EDITORIAL: 10 things we liked this week, one we didn’t

EDITORIAL: 10 things we liked this week, one we didn’t



We liked this week

Christians returned to church in newly reinvigorated numbers for Ash Wednesday, shortly after Gov. Ned Lamont relaxed state pandemic measures to allow increased capacity at houses of worship.

More than 110,000 doses of COVID vaccine have been administered in the state’s long-term care facilities since late December, and state officials estimate they are about two-thirds of the way to completing vaccinations of those residents.

With COVID-19 infection rates falling and the weekly supply of vaccines about to increase by 22%, Gov. Ned Lamont told the beleaguered restaurant and catering industry Tuesday it can plan on booking larger events beginning March 19. Lamont said his administration also expects to soon outline details about the next phase of vaccine eligibility.

LiveWell can begin a major expansion and renovation of its dementia care facility in Plantsville following town approval. The nonprofit group, formerly known as the Alzheimer’s Resource Center, plans to renovate and expand its main building while adding two new independent living buildings. 

The Meriden City Council, voting unanimously on two separate motions, approved the combination of two existing city boards that oversee issues related to aging and persons with disabilities as well as an expanded role for its longstanding Human Rights Advisory Board. The two votes followed a remote public hearing Tuesday night.

Officials at the University of Connecticut floated a plan Wednesday that would trim the school’s planned tuition hike, citing the financial impact of the COVID-19 pandemic on students. UConn had previously planned for a $625 increase for in-state students this coming fall. The new proposal, which must be approved the the school’s Board of Trustees, would cut the hike to $312.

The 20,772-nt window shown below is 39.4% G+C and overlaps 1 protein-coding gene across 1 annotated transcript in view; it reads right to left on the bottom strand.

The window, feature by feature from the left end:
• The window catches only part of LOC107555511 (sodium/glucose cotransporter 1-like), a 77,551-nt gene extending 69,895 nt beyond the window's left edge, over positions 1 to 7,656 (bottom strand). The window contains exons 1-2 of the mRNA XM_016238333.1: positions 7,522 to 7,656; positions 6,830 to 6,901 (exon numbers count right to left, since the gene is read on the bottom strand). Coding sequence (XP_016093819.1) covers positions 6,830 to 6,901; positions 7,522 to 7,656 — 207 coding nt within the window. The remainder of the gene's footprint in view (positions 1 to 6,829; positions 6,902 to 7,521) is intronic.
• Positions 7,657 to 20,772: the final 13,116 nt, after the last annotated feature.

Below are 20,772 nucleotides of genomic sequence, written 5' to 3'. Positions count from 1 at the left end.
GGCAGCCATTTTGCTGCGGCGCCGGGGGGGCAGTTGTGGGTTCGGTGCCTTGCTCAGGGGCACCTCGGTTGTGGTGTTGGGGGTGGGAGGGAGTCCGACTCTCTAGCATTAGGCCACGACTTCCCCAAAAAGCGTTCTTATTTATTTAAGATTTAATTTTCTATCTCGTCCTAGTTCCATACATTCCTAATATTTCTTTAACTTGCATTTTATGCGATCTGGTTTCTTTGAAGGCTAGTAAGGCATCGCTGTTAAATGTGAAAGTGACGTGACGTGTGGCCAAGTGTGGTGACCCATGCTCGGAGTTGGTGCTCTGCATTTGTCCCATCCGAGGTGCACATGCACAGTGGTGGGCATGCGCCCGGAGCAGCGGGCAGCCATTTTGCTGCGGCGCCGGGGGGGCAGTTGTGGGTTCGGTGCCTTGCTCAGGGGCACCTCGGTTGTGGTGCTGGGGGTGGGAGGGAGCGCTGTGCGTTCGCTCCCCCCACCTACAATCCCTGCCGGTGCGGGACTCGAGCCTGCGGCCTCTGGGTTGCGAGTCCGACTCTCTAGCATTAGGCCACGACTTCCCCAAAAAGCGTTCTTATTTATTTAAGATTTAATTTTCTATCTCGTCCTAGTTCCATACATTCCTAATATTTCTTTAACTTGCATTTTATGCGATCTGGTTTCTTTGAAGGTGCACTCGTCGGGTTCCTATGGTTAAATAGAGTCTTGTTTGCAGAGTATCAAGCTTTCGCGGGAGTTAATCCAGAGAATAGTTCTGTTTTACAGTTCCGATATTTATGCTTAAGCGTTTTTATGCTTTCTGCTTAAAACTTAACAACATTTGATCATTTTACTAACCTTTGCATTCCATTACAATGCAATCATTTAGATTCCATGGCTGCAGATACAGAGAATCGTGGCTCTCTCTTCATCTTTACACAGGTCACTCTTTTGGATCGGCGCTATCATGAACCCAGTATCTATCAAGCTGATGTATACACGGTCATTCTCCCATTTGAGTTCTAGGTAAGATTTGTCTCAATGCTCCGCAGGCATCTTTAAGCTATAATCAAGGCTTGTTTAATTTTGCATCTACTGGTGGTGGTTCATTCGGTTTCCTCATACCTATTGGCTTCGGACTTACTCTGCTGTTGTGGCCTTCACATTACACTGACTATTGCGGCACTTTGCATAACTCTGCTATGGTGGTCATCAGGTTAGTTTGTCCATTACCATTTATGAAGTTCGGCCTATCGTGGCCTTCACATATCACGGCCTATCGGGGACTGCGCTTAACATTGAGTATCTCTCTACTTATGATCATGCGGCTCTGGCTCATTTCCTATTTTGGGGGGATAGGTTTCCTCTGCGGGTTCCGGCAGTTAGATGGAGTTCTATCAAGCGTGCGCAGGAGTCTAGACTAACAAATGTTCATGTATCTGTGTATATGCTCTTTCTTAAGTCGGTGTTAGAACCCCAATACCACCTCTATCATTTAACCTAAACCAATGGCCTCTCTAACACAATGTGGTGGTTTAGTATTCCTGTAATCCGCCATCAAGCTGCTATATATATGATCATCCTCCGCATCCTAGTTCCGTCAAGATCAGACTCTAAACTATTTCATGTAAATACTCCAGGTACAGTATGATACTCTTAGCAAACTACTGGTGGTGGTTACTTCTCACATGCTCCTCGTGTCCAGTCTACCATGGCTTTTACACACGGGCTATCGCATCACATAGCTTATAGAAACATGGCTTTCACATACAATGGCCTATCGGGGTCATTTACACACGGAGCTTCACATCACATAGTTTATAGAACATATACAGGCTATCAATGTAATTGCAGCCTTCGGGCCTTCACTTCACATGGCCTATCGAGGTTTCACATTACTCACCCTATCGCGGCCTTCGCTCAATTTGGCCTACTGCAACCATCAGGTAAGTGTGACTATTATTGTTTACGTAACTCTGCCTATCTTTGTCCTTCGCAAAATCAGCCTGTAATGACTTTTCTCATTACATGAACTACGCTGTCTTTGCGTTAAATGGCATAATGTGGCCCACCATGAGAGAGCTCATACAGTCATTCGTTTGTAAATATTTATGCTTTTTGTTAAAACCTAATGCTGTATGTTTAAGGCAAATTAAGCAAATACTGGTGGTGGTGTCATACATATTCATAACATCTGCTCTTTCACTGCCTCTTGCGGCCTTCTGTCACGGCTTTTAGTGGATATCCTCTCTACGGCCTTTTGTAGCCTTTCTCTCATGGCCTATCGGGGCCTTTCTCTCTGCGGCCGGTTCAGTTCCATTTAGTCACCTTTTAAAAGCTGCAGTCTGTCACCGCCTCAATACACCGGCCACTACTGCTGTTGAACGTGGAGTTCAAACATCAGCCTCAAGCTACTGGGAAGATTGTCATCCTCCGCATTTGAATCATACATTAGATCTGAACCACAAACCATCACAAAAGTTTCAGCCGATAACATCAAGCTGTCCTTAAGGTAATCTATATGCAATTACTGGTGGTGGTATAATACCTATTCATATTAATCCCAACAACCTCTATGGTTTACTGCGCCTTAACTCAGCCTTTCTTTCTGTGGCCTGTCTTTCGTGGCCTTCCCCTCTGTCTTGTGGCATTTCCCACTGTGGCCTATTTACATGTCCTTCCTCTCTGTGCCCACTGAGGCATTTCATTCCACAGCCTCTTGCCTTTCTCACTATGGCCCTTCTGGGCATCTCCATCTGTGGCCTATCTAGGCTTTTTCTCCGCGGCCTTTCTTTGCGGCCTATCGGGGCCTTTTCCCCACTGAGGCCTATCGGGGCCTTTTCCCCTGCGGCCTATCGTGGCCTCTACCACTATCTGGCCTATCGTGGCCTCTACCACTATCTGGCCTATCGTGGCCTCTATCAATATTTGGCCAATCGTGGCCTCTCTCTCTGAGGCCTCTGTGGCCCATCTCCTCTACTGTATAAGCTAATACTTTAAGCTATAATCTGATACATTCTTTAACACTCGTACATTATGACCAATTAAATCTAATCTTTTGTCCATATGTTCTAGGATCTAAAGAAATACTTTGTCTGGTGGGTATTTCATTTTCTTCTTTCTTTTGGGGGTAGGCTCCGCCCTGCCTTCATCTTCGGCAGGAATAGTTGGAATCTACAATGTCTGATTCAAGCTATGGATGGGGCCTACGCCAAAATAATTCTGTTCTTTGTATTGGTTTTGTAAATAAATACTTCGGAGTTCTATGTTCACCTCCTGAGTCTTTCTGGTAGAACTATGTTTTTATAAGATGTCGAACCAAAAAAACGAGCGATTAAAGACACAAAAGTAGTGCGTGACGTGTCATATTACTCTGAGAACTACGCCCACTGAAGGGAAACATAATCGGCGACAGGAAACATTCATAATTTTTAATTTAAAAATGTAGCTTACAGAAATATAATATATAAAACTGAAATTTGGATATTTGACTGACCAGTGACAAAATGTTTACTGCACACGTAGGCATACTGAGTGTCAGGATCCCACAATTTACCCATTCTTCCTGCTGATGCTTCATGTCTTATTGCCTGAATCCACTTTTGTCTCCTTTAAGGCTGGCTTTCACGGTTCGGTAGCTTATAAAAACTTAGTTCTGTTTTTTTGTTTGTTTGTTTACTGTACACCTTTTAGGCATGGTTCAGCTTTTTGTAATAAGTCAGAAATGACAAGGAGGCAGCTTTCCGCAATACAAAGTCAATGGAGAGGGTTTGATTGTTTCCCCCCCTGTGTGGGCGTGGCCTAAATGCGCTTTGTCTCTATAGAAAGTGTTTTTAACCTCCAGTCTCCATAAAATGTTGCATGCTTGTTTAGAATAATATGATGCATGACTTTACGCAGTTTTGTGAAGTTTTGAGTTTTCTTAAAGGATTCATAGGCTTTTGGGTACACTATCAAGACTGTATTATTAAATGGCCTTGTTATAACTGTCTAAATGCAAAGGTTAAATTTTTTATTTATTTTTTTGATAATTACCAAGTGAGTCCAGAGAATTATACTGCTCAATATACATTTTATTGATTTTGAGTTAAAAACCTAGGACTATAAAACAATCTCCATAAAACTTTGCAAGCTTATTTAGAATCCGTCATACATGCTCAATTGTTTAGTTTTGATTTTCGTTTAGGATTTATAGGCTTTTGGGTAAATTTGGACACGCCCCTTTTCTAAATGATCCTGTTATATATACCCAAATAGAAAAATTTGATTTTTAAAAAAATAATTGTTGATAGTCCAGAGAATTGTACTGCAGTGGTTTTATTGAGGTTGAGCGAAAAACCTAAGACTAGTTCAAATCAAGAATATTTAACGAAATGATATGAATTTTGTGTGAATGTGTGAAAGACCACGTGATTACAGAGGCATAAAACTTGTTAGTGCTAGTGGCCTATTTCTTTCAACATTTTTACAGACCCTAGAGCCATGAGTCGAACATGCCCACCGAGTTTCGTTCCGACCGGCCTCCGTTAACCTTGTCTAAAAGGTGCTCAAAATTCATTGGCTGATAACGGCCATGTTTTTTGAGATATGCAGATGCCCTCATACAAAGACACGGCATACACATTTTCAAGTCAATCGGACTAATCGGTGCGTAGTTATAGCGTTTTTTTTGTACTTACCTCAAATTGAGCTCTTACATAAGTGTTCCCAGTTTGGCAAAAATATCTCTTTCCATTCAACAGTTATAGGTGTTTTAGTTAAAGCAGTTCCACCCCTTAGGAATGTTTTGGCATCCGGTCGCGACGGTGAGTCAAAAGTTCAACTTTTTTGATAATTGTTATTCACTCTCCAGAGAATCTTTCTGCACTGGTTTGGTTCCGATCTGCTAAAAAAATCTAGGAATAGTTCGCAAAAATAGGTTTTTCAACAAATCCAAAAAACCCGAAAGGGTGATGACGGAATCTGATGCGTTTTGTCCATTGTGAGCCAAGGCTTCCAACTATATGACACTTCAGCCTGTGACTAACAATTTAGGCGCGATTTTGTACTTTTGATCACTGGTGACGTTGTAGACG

The Spanish Community of Wallingford and the Wallingford Public Library will hold a second virtual book club session later this month. Leah Farrell, adult programming and community services librarian, said the library wants to incorporate more programs for Latinos.

A local marketing company and Southington officials are working on ideas to boost promotional efforts and attract more attention to what the town has to offer. Rebel Interactive Group has created a website, shot a promotional video and created targeted digital ads as part of its campaign.

Gov. Ned Lamont and the General Assembly’s Finance Committee are trying to shield thousands of residents with out-of-state employers from double taxation while Connecticut and its neighbors battle over fiscal policy in court.

Southington members of the gay, lesbian and bisexual community are working to plan a pride week this spring that will include raising a rainbow flag in front of Town Hall, painting a rainbow crosswalk on Apple Alley and youth events at Camp Sloper. It will be the first such event in town, planned for late May and early June.

We didn’t like this week

The Wallingford Parks and Recreation department has proposed eliminating an exemption for nonprofit organizations in its parks. That means groups like the Wallingford Family YMCA and Ulbrich Boys & Girls Club would have to start paying a fee to use the parks to run their summer camps, which could reach $800 per day.


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